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why is one side of my face still swollen after wisdom teeth removal 2 months ago?

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got them removed 2 months ago. as the first week came to an end i noticed that the swelling on one side began to go down but the other did not. i went to the dentist and he gave me an antibiotic. it went down. it swelled up again horribly i mean my cheek was humongous about a month later. and now again it is happpening about a month later. why is this happening? i take care of my teeth brush 3x a day, salt water rinse 3x a day and syringe a lot.

Answer by akvdr
Go to another dentist and maybe you have a stone in your jaw that can cause swelling and pain. You need to get this checked out.

Answer by Julzz33
Swelling can be normal up to about 4 weeks after wisdom tooth removal; after that, though, swelling is a bit of a red flag that something went wrong.

Several things can cause swelling after removal of a wisdom tooth; the most common possibility would be a post-operative infection. No matter how much you take care of it at home, the infection can develop due to many factors beyond your control. Once the infection develops, it’s internal, so there’s no way for rinsing or using the syringe to help (although it won’t hurt, and will improve the health of the gum tissue in the area, so I’d definitely keep doing it). It sounds like you may have developed a post-op infection that was either resistant to the antibiotic given, and you needed a much stronger antibiotic to resolve the problem, or that you have another factor causing the infection, such as a bone spicule or cyst that was not removed when the wisdom tooth was extracted.

It can be fairly common for a dentist to miss a small piece of wisdom tooth, leaving it behind in the socket to cause an infection, or for a small bone abnormality or cyst to develop after the infection; sometimes, however, the only way to treat this is for your dentist to go back in and remove it.

In fact, sometimes the infected area needs to be re-opened and scraped out, even if it’s not caused by a cyst or bone spicule.

There could also be a problem with the tooth next to the one taken out; it may have developed an infection as well (sometimes this happens if the wisdom tooth was infected before it was extracted, but I don’t know if this was the case with you??)?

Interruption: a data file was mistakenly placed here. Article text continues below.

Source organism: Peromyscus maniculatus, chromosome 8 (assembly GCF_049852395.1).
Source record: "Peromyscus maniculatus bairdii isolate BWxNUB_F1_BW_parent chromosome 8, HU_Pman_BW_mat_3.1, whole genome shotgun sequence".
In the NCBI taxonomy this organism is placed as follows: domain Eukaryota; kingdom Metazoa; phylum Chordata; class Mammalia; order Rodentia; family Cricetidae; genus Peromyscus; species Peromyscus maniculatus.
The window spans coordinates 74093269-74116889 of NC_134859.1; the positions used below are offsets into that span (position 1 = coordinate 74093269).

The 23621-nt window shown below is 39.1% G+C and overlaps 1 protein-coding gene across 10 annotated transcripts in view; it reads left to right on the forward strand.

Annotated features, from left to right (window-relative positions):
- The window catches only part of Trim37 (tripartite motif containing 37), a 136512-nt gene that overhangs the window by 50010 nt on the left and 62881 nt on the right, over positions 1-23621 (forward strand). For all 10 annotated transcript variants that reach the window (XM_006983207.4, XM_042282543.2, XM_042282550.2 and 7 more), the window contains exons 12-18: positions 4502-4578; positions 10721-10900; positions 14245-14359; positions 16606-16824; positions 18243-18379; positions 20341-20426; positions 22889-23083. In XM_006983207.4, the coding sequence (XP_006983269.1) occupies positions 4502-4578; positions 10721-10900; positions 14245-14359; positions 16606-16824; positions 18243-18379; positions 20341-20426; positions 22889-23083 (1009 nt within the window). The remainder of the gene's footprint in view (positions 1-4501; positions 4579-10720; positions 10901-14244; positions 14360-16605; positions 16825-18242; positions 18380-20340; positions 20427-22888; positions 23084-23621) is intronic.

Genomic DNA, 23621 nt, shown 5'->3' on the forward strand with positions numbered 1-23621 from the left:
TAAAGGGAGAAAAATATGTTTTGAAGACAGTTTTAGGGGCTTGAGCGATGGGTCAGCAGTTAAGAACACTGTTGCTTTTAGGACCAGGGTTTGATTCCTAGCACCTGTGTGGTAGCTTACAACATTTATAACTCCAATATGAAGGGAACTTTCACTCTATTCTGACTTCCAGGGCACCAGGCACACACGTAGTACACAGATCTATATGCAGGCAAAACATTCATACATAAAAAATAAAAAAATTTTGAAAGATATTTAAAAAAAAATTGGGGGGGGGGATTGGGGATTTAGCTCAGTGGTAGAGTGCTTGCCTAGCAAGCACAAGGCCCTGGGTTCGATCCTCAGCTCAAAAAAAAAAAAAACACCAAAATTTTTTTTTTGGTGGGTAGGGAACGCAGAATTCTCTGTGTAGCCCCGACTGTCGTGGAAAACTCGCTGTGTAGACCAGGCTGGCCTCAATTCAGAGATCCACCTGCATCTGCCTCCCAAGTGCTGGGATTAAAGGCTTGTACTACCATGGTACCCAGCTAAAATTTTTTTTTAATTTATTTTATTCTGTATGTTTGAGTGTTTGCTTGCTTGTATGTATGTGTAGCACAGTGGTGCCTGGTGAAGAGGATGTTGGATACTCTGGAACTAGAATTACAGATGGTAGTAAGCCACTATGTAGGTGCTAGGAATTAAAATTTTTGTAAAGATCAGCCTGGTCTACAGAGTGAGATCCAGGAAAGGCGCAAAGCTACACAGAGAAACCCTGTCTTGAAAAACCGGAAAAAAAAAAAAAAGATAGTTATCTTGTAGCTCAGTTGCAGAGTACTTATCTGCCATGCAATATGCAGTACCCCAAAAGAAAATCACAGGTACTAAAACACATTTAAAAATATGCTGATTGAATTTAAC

However, sometimes post-op infections just happen for no apparent reason and can be difficult to get under control. It’s important to rule out other causes though, before coming to the conclusion that it’s a simple post-op infection.

Swelling is a red flag that can become a systemic issue if not treated properly; your dentist should be trying different antibiotics to try and get the swelling down ASAP (and stay down permanently). In many cases, dentists may try multiple antibiotics at once – including a certain antibiotic called Flagyl, or Metronidazole, which combats a certain type of bacterial or protozoa present in dental post-op infections, combined with a standard broad-spectrum antibiotic for other types of bacteria that may be present at the same time, such as Amoxicillin or Clindamycin.

If those therapies fail, he may need to xray the area, make sure no other teeth are involved, and even open it back up and check for missed bone or tissue and clean the infection out.

If your dentist isn’t following this protocol, I’d honestly advise getting a second opinion. After two months, swelling isn’t normal and can become dangerous if not treated properly.

In the meantime, use ice on the outside of your face as much as possible, in addition to taking anti-inflammatory medications such as Ibuprofen. Try not to lie flat when you lie down; this will keep the blood from pooling in that area, causing more swelling. Try to lay on several pillows instead.

Know better? Leave your own answer in the comments!


Written by health038

September 10, 2011 at 1:34 pm

Posted in teeth care

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